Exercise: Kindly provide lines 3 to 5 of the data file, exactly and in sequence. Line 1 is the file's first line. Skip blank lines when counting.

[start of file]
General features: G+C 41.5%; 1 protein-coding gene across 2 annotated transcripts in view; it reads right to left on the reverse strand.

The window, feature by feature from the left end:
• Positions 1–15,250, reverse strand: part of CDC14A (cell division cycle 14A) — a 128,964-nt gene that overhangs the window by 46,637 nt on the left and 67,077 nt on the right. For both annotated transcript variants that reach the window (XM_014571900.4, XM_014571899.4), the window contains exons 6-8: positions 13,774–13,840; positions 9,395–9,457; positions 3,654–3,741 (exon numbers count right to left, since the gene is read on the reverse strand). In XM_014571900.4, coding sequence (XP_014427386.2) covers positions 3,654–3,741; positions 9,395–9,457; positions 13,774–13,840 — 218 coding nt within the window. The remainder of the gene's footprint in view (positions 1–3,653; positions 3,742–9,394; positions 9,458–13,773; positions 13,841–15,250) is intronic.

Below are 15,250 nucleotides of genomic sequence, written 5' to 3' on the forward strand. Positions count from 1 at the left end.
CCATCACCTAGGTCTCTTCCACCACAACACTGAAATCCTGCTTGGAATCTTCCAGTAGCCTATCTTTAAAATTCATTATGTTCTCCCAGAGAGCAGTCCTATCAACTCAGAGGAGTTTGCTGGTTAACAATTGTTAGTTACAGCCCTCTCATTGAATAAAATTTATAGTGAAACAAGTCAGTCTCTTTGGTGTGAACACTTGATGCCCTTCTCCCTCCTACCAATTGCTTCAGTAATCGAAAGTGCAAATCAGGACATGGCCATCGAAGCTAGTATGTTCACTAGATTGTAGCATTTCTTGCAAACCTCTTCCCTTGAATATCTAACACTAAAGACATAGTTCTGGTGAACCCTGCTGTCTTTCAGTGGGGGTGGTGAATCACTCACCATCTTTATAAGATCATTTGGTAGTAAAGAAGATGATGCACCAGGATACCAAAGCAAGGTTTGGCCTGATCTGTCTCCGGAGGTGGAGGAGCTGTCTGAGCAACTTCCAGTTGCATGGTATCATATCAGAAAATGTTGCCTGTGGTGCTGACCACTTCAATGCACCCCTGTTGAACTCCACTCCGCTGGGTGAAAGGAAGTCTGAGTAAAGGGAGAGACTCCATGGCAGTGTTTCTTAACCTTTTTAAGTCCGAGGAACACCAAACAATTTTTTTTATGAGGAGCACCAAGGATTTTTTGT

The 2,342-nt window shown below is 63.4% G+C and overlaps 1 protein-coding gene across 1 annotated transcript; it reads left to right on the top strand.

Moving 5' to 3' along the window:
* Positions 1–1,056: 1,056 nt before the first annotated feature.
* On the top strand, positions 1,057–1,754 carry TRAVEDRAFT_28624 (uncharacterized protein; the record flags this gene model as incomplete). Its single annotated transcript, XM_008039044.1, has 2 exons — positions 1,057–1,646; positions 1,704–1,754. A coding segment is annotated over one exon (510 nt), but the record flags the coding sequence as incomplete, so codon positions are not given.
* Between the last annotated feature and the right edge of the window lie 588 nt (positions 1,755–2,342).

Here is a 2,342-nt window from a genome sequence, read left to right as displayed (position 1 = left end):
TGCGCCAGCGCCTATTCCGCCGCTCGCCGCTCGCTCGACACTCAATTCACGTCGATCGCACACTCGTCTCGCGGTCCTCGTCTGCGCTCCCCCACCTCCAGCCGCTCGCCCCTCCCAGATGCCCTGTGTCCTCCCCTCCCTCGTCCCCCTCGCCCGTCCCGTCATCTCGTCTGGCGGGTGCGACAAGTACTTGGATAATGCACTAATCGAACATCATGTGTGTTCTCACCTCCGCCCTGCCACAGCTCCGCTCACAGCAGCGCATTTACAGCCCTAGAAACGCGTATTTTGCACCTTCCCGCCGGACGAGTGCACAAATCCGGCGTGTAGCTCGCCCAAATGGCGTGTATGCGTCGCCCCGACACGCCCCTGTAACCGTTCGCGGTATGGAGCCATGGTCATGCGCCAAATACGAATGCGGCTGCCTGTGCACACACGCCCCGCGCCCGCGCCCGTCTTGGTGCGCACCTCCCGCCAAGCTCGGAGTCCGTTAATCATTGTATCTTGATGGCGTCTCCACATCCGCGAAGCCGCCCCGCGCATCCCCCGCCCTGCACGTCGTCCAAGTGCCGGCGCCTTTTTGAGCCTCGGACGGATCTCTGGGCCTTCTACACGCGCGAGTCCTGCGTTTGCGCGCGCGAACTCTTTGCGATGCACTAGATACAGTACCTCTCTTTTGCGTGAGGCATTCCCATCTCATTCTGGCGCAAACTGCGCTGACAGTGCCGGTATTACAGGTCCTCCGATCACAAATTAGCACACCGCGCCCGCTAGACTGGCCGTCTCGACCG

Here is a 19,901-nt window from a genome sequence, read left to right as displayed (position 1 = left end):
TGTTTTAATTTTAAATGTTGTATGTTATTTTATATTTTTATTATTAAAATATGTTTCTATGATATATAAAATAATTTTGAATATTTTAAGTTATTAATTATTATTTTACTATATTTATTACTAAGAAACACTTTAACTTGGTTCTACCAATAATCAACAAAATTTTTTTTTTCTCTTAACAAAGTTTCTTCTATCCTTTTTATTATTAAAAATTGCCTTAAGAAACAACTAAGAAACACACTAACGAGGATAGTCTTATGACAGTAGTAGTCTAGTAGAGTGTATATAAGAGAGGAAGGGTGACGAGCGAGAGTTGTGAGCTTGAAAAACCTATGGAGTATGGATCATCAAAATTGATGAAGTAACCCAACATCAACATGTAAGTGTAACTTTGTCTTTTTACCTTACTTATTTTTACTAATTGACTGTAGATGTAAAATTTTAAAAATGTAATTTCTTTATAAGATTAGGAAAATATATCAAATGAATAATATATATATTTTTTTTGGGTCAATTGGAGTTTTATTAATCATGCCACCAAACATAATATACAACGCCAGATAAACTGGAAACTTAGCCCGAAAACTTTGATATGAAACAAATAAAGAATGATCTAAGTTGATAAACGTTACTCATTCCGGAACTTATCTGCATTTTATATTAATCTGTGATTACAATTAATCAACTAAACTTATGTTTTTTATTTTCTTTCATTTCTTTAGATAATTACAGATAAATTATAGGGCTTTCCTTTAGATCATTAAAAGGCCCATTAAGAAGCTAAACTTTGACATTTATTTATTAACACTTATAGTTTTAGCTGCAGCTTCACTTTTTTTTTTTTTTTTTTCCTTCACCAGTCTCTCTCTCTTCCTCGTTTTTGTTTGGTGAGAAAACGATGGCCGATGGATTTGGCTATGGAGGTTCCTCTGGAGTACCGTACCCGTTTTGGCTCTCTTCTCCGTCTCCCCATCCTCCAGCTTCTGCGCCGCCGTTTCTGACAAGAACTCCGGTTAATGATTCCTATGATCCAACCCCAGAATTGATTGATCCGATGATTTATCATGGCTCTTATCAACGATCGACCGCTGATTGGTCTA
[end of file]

• Positions 1–15,250, reverse strand: part of CDC14A (cell division cycle 14A) — a 128,964-nt gene that overhangs the window by 46,637 nt on the left and 67,077 nt on the right. For both annotated transcript variants that reach the window (XM_014571900.4, XM_014571899.4), the window contains exons 6-8: positions 13,774–13,840; positions 9,395–9,457; positions 3,654–3,741 (exon numbers count right to left, since the gene is read on the reverse strand). In XM_014571900.4, coding sequence (XP_014427386.2) covers positions 3,654–3,741; positions 9,395–9,457; positions 13,774–13,840 — 218 coding nt within the window. The remainder of the gene's footprint in view (positions 1–3,653; positions 3,742–9,394; positions 9,458–13,773; positions 13,841–15,250) is intronic.

Below are 15,250 nucleotides of genomic sequence, written 5' to 3' on the forward strand. Positions count from 1 at the left end.
CCATCACCTAGGTCTCTTCCACCACAACACTGAAATCCTGCTTGGAATCTTCCAGTAGCCTATCTTTAAAATTCATTATGTTCTCCCAGAGAGCAGTCCTATCAACTCAGAGGAGTTTGCTGGTTAACAATTGTTAGTTACAGCCCTCTCATTGAATAAAATTTATAGTGAAACAAGTCAGTCTCTTTGGTGTGAACACTTGATGCCCTTCTCCCTCCTACCAATTGCTTCAGTAATCGAAAGTGCAAATCAGGACATGGCCATCGAAGCTAGTATGTTCACTAGATTGTAGCATTTCTTGCAAACCTCTTCCCTTGAATATCTAACACTAAAGACATAGTTCTGGTGAACCCTGCTGTCTTTCAGTGGGGGTGGTGAATCACTCACCATCTTTATAAGATCATTTGGTAGTAAAGAAGATGATGCACCAGGATACCAAAGCAAGGTTTGGCCTGATCTGTCTCCGGAGGTGGAGGAGCTGTCTGAGCAACTTCCAGTTGCATGGTATCATATCAGAAAATGTTGCCTGTGGTGCTGACCACTTCAATGCACCCCTGTTGAACTCCACTCCGCTGGGTGAAAGGAAGTCTGAGTAAAGGGAGAGACTCCATGGCAGTGTTTCTTAACCTTTTTAAGTCCGAGGAACACCAAACAATTTTTTTTATGAGGAGCACCAAGGATTTTTTGT